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DNA testing ‘can predict throat cancer up to eight YEARS’ in advance

Throat cancer could be predicted up to eight years before it appears thanks to a genetic test developed by scientists.

When abnormal cells emerge where the oesophagus meets the stomach – in a condition called Barrett’s oesophagus – and turn cancerous, it can be monumentally difficult to diagnose and treat.

A small tube with a camera on the end, called an endoscope, must be inserted via the mouth or nose to identify the illness. If considered at risk patients may then receive extensive treatment they ‘do not need’, as only one in 300 people with the condition will develop cancer. 

But a statistical model built by scientists at the University of Cambridge and European Bioinformatics Institute (EBI) promises to change this.

The scientists sequenced the DNA of 88 Barrett’s oesophagus patients and compared it to 777 samples from healthy people, allowing them to identify ‘chunks’ that had been deleted or repeated several times.

After using this information to build a statistical model they monitored 76 people, and found that they had accurately predicted the emergence of the cancer in two-thirds of patients within two years, and half of patients within eight. 

The results mean patients at greater risk can be treated immediately rather than facing regular biopsies until the early signs of cancer are found, the study authors said.

It could also reduce the burden of regular checks on those at lower risk, with monitoring possibly being cut by 50 per cent.

‘The benefit of our method is two-fold,’ explained Sarah Killcoyne, Postdoctoral fellow at EBI. ‘The patients who have high-risk Barrett’s, which is likely to become cancerous can receive treatment earlier.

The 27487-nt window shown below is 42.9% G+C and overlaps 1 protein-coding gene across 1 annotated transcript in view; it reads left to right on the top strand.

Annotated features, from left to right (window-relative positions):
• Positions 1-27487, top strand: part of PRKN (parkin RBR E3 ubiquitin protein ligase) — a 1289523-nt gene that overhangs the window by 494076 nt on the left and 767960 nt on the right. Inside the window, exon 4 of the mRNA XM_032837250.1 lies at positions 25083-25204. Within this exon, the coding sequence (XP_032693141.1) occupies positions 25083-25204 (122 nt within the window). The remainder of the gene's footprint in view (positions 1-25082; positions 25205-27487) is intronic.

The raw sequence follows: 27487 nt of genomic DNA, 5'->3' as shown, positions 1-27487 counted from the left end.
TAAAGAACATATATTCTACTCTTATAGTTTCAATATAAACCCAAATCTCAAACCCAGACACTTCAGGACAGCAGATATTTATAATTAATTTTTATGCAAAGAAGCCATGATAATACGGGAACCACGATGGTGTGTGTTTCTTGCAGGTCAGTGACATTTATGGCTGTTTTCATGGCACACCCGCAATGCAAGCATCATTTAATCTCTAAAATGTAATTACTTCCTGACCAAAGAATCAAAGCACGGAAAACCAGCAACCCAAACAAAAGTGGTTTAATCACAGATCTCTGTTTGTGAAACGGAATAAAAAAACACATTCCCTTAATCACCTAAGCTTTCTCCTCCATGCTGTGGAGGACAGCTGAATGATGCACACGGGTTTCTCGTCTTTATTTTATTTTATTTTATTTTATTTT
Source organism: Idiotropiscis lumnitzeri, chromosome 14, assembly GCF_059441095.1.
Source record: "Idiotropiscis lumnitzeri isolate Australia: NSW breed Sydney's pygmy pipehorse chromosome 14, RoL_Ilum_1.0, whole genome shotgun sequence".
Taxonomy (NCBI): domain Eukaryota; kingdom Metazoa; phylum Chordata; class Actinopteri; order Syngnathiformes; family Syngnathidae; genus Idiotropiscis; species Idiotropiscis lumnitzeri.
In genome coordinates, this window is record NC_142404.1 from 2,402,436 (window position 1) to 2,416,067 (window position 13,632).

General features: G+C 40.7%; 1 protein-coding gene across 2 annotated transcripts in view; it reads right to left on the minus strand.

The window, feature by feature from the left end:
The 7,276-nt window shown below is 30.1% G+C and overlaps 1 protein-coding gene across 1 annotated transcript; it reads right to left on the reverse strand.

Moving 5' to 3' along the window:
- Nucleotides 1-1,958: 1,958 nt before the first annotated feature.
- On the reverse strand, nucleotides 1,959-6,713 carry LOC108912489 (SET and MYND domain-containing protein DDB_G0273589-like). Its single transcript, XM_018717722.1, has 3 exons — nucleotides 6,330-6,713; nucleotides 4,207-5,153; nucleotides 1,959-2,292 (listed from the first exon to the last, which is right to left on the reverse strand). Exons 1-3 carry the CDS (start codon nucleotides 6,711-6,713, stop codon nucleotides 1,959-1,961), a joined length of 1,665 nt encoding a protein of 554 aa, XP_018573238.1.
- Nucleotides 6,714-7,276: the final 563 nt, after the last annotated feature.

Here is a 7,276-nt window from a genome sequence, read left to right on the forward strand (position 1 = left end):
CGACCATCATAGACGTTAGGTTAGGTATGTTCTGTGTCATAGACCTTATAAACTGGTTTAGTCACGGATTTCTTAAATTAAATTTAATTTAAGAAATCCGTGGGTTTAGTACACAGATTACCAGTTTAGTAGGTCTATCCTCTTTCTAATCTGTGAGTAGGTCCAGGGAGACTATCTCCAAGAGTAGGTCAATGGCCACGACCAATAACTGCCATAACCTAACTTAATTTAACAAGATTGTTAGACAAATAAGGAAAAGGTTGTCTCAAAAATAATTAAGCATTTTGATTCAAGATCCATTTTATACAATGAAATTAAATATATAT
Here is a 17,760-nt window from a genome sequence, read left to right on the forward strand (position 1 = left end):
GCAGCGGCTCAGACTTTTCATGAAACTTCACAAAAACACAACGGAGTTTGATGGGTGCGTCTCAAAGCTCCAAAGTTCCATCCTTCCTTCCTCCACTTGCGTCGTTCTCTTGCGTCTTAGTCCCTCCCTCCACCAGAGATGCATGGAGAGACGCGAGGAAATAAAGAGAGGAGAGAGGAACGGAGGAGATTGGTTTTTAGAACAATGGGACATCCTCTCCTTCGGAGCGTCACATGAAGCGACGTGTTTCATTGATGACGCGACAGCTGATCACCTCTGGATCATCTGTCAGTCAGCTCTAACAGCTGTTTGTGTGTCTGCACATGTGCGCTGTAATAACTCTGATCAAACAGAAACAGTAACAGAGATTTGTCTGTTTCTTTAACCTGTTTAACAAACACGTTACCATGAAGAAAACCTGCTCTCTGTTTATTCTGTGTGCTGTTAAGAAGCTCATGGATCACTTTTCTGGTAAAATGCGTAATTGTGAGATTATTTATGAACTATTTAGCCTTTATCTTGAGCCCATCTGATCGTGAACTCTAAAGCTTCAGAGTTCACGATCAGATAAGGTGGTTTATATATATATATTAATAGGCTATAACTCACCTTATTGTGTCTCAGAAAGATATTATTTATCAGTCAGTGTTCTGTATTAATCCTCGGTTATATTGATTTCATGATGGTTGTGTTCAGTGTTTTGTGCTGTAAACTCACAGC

‘And individuals who have something that looks genetically stable, and unlikely to develop into the disease, do not need to under go such intense surveillance.

‘The hope is that our method can help improve early detection and treatment, and decrease unnecessary treatment for low-risk patients, without compromising patient safety.’

Professor Rebecca Fitzgerald from the MRC Cancer Unit at the University of Cambridge that conducted the study, added: ‘Early diagnosis of cancer is one of the best strategies to improve patient survival and decrease the side-effects from treatments.

‘However, this strategy can result in over-treatment – patients incorrectly identified as high-risk and given unnecessary treatments.

‘We need to find new ways to accurately spot cancer progression at a very early stage to help us identify those patients at greatest risk.’

Those whose DNA had a higher number of copy alterations, or who had complex alterations that increased over time, were found to be at higher risk of developing the cancer.

This data also allowed them to accurately and consistently predict patients who were at a low risk of developing the cancer over many years of clinical surveillance.

The researchers also found a high degree of variability in the number of repeated occurrences even within a single biopsy, but the model still gave a surprisingly stable predictions of a patient’s risk of progression to cancer.

Eleanor Gregson from the MRC Cancer Unit, joint first author, added: ‘This new approach could allow us to intervene earlier, helping improve a patient’s outcome, while at the same time avoiding the need for low-risk individuals to have regular and invasive monitoring or even unnecessary treatment.’

The research was funded by the Medical Research Council and United European Gastroenterology, with support from the National Institute for Health Research Cambridge Biomedical Research Centre.

The study was published today in the Nature Medicine journal.

Cancer of the oesophagus is the 6th most common cause of cancer death in the UK, and fourth most common cause of cancer death in men. 

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